Councilmember Kendra Brooks
Photo: Screenshot of Brooks' Zoom Meeting

Elizabeth Warren backs Philly Wealth Tax days before Mayor’s budget pitch

At the city level, the proposal is led by Councilmember Kendra Brooks, and is an effort to economically bolster one of the poorest cities in America.


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On Tuesday, March 29, City Councilmember Kendra Brooks, along with U.S. Senator Elizabeth Warren, presented the “Philly Wealth Tax,” a bill that would place a tax on all direct stock holdings, in an attempt to fix the country’s broken tax system. 

Even before the pandemic hit, Philadelphians, like residents in cities across the nation, are struggling to cover basic necessities such as housing, child care, food and utilities, and these costs take up a greater and greater portion of take-home pay for most individuals.

Almost one fourth of Philadelphia residents, and 34% of Philly’s children live below the federal poverty line, which is the highest rate among the country’s 10 largest cities.

On the flip side, the ultra-wealthy are thriving. Philadelphia billionaires alone have made hundreds of millions of dollars, such as Comcast CEO Brian Roberts, who grew his wealth by $200 million from 2020 to 2021.

During the virtual conference, Warren said that proposals such as this one are very popular with Americans because they understand that the system is rigged, and not in their favor.

“It allows the rich and the powerful to make themselves rich and more powerful at the expense of working families,” Warren said.

The public push for the tax comes just two days before Mayor Jim Kenney is scheduled to deliver his budget proposal to City Council for the fiscal year that begins on July 1.

The new proposal, which Brooks plans to officially unveil at this Thursday’s Council meeting, would tax Philadelphians at a rate of up to 0.4% of their direct holdings in stocks and bonds. Only about 15% of Americans have direct ownership of stocks.

Brooks’s office said that the tax could earn $150 million to $400 million per year. The city’s current budget is $5.4 billion. 

Much of last year’s city budget negotiations were focused on spending, in terms of pandemic relief funds and violence prevention programs, but this year the primary focus is expected to be on taxes, due to a soon-to-be-released reevaluation of real estate values.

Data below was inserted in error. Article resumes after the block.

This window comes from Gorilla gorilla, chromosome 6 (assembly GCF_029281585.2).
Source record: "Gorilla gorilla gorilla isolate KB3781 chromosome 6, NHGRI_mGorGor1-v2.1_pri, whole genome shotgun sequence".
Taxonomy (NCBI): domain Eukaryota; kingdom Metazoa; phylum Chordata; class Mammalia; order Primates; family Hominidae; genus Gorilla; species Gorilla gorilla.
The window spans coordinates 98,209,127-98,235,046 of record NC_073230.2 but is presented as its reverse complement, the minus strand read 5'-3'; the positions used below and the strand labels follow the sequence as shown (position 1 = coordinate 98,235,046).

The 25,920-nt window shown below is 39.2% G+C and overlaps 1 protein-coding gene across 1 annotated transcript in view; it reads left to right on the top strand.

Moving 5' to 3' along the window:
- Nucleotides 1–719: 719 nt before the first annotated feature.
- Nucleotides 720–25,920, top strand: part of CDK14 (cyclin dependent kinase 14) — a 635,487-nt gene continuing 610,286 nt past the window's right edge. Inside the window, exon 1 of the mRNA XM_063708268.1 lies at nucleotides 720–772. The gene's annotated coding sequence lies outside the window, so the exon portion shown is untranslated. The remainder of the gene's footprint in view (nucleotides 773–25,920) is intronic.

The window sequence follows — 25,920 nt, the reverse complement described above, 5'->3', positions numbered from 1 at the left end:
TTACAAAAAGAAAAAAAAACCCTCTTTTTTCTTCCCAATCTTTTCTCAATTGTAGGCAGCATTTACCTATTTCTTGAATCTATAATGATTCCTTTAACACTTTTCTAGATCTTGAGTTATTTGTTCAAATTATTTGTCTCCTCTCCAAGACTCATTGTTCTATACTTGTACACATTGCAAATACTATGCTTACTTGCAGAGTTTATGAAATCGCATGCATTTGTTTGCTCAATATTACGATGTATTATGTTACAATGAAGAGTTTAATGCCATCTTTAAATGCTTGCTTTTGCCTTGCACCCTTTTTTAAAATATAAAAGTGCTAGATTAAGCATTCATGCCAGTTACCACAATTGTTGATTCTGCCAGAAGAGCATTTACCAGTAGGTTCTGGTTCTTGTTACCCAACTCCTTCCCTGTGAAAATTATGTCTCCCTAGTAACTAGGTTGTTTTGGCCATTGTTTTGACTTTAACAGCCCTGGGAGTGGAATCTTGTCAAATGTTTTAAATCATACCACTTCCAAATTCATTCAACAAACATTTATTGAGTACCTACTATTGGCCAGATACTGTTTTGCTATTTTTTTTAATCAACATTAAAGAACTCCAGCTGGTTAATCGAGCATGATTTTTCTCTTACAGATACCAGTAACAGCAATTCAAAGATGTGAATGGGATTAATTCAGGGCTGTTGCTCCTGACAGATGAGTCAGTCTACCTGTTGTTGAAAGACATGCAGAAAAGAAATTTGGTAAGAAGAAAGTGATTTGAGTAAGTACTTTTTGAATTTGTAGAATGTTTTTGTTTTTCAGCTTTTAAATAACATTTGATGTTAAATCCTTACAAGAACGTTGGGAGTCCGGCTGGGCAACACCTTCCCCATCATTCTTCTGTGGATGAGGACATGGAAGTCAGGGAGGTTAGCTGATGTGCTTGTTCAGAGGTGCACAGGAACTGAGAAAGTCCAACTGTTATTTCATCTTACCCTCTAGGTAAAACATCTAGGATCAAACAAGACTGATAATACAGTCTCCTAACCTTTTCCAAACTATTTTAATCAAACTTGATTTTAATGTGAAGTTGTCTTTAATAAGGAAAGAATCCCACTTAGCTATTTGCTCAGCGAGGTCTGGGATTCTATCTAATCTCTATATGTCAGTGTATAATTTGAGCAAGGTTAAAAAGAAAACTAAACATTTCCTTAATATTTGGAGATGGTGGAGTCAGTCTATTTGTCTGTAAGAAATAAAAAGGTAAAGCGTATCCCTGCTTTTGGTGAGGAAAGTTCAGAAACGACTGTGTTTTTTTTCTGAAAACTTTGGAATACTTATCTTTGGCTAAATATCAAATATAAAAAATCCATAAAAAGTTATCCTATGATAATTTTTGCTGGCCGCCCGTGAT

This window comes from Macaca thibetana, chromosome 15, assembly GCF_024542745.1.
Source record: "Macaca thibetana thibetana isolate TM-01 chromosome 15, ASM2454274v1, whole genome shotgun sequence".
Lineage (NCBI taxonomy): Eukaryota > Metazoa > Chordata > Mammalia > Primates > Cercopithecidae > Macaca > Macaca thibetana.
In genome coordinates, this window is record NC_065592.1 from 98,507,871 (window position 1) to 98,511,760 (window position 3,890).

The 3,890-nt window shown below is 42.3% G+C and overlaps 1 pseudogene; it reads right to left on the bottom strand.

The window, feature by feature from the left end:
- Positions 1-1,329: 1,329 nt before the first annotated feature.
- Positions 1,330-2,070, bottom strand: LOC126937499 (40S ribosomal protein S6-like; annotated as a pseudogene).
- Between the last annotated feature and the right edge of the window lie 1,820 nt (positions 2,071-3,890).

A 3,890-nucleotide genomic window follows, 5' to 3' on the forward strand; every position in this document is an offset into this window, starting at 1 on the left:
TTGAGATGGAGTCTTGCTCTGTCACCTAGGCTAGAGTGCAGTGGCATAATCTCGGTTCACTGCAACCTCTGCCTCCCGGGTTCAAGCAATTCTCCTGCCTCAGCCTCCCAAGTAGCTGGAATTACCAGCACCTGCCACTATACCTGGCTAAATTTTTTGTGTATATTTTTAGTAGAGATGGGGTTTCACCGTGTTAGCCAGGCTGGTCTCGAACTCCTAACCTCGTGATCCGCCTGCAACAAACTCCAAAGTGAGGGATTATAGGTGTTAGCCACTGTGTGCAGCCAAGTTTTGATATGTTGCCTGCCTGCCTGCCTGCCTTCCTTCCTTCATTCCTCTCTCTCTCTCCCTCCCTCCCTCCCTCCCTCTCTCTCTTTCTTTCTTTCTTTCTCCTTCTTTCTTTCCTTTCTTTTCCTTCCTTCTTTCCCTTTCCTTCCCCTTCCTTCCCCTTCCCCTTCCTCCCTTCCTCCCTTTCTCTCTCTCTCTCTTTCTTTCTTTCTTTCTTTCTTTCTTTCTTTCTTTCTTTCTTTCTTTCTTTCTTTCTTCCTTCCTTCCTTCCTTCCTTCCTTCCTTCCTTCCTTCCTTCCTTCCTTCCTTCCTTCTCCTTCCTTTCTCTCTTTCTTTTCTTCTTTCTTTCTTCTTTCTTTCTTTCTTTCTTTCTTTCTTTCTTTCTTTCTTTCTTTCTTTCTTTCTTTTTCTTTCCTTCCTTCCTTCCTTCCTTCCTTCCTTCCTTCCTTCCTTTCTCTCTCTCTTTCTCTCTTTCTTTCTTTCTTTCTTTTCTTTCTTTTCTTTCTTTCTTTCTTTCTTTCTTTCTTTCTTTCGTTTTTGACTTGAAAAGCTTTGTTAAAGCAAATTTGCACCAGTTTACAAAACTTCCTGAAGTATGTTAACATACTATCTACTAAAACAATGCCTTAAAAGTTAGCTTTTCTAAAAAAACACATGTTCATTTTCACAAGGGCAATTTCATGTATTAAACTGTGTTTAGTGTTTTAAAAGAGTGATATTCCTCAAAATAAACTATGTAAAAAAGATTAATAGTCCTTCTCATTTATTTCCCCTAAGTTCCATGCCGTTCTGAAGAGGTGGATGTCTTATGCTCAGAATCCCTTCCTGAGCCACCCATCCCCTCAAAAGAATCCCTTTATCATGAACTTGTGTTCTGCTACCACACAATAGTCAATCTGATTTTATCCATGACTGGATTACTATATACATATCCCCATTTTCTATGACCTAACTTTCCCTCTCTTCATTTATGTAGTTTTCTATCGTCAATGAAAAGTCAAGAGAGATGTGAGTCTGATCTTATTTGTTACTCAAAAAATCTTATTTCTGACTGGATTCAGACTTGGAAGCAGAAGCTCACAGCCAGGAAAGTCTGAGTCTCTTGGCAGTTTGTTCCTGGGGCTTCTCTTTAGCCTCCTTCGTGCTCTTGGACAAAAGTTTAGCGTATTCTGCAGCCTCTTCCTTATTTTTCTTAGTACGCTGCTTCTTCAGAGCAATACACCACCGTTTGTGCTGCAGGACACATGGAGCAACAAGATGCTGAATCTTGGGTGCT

Brook’s proposal will most likely face an uphill battle, and is not expected to pass in the current Council, but progressives are hopeful that her campaign will shift the center of gravity in the debate over the city’s tax structure. 

Many cities and towns in Pennsylvania, including Philly, had local taxes on financial holdings known as personal property taxes until the 1990s, when wealthy individuals and financial institutions rose in rebellion against them. 

In 1997, the city abandoned its tax as banks threatened to leave the city. During the same year, there was a lawsuit against Montgomery County’s personal property tax by billionaire Walter Annenberg, the late owner of The Philadelphia Inquirer.

The following year, the PA Supreme Court ruled that part of the personal property tax was unconstitutional. 

However, the court did uphold the right of local governments to tax individual wealth, and Brooks believes it time to bring the policy back to life, citing the recent studies showing that U.S. billionaires increased their wealth immensely during the pandemic. 

“We can choose to make deep investments in working class neighborhoods that have been disproportionately impacted by the pandemic and by decades of disinvestment. We can choose to make everyone pay their share. And we can choose to fight for the city that our kids and grandkids deserve,” Brooks said. 

Brooks and Warren were also joined by Councilmember Jamie Gauthier and union leaders representing the city’s non-uniformed workers. 

Cathy Scott, President of AFSCME District Council 47, which represents thousands of city workers in the library system and parks and recreation, spoke about the severe lack of funding that these crucial city programs are dealing with. 

“We have heard for years that libraries, recreation centers and mental health services couldn’t be funded properly because there just wasn’t enough money in the budget. Raising more money from a wealth tax, making people who made so much money during the pandemic actually share that with other people who live in the city is something that is very important to our union,” Scott said. 

This wealth tax, which would be the first to be enacted in a major American city in decades, could serve as a blueprint for cities nationwide to address pandemic-related poverty and years of community disinvestment. 

The proposal is very popular among labor leaders and community advocates who have been pushing for deeper investments in city services for years. At the virtual conference, representatives from AFSCME DC 44 and AFSCME DC 33 expressed their support, as well as leaders from the Pennsylvania Working Families Party and the Action Center on Race and the Economy. 

“We need to balance the scales and to do that we need to change the way that wealth is distributed. It’s long past time for the ultra wealthy to pay their fair share so we can fully fund city services and amenities and bring prosperity to working class communities,” said Councilmember Jamie Gauthier, a co-sponsor of the bill. 



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